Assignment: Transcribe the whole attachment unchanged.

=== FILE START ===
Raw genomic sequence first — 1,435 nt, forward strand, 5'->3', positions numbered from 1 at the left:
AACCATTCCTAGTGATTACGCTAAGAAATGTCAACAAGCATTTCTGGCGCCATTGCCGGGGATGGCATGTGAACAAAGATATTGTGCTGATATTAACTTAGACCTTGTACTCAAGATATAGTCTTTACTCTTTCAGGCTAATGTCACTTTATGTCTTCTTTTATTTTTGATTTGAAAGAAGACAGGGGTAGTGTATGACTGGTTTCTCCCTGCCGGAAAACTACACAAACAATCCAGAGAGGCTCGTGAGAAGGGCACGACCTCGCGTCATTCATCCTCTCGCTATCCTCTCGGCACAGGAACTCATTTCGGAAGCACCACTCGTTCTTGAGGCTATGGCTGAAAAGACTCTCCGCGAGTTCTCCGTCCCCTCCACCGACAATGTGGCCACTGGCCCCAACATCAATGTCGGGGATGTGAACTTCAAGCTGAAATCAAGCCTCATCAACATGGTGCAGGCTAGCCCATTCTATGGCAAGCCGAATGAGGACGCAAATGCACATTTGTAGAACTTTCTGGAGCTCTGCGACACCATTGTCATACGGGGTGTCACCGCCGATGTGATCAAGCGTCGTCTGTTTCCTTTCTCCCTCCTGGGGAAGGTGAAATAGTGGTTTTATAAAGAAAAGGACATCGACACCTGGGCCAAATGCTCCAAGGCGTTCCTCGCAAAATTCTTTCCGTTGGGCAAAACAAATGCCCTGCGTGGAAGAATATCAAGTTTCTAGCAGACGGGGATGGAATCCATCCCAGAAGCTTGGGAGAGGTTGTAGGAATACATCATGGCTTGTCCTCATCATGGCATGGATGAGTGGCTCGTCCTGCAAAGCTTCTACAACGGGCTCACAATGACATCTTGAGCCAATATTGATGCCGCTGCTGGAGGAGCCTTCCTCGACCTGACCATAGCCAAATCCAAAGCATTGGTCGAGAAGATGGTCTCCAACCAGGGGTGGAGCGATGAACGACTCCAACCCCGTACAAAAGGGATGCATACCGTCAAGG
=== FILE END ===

Raw genomic sequence first — 1,435 nt, forward strand, 5'->3', positions numbered from 1 at the left:
AACCATTCCTAGTGATTACGCTAAGAAATGTCAACAAGCATTTCTGGCGCCATTGCCGGGGATGGCATGTGAACAAAGATATTGTGCTGATATTAACTTAGACCTTGTACTCAAGATATAGTCTTTACTCTTTCAGGCTAATGTCACTTTATGTCTTCTTTTATTTTTGATTTGAAAGAAGACAGGGGTAGTGTATGACTGGTTTCTCCCTGCCGGAAAACTACACAAACAATCCAGAGAGGCTCGTGAGAAGGGCACGACCTCGCGTCATTCATCCTCTCGCTATCCTCTCGGCACAGGAACTCATTTCGGAAGCACCACTCGTTCTTGAGGCTATGGCTGAAAAGACTCTCCGCGAGTTCTCCGTCCCCTCCACCGACAATGTGGCCACTGGCCCCAACATCAATGTCGGGGATGTGAACTTCAAGCTGAAATCAAGCCTCATCAACATGGTGCAGGCTAGCCCATTCTATGGCAAGCCGAATGAGGACGCAAATGCACATTTGTAGAACTTTCTGGAGCTCTGCGACACCATTGTCATACGGGGTGTCACCGCCGATGTGATCAAGCGTCGTCTGTTTCCTTTCTCCCTCCTGGGGAAGGTGAAATAGTGGTTTTATAAAGAAAAGGACATCGACACCTGGGCCAAATGCTCCAAGGCGTTCCTCGCAAAATTCTTTCCGTTGGGCAAAACAAATGCCCTGCGTGGAAGAATATCAAGTTTCTAGCAGACGGGGATGGAATCCATCCCAGAAGCTTGGGAGAGGTTGTAGGAATACATCATGGCTTGTCCTCATCATGGCATGGATGAGTGGCTCGTCCTGCAAAGCTTCTACAACGGGCTCACAATGACATCTTGAGCCAATATTGATGCCGCTGCTGGAGGAGCCTTCCTCGACCTGACCATAGCCAAATCCAAAGCATTGGTCGAGAAGATGGTCTCCAACCAGGGGTGGAGCGATGAACGACTCCAACCCCGTACAAAAGGGATGCATACCGTCAAGG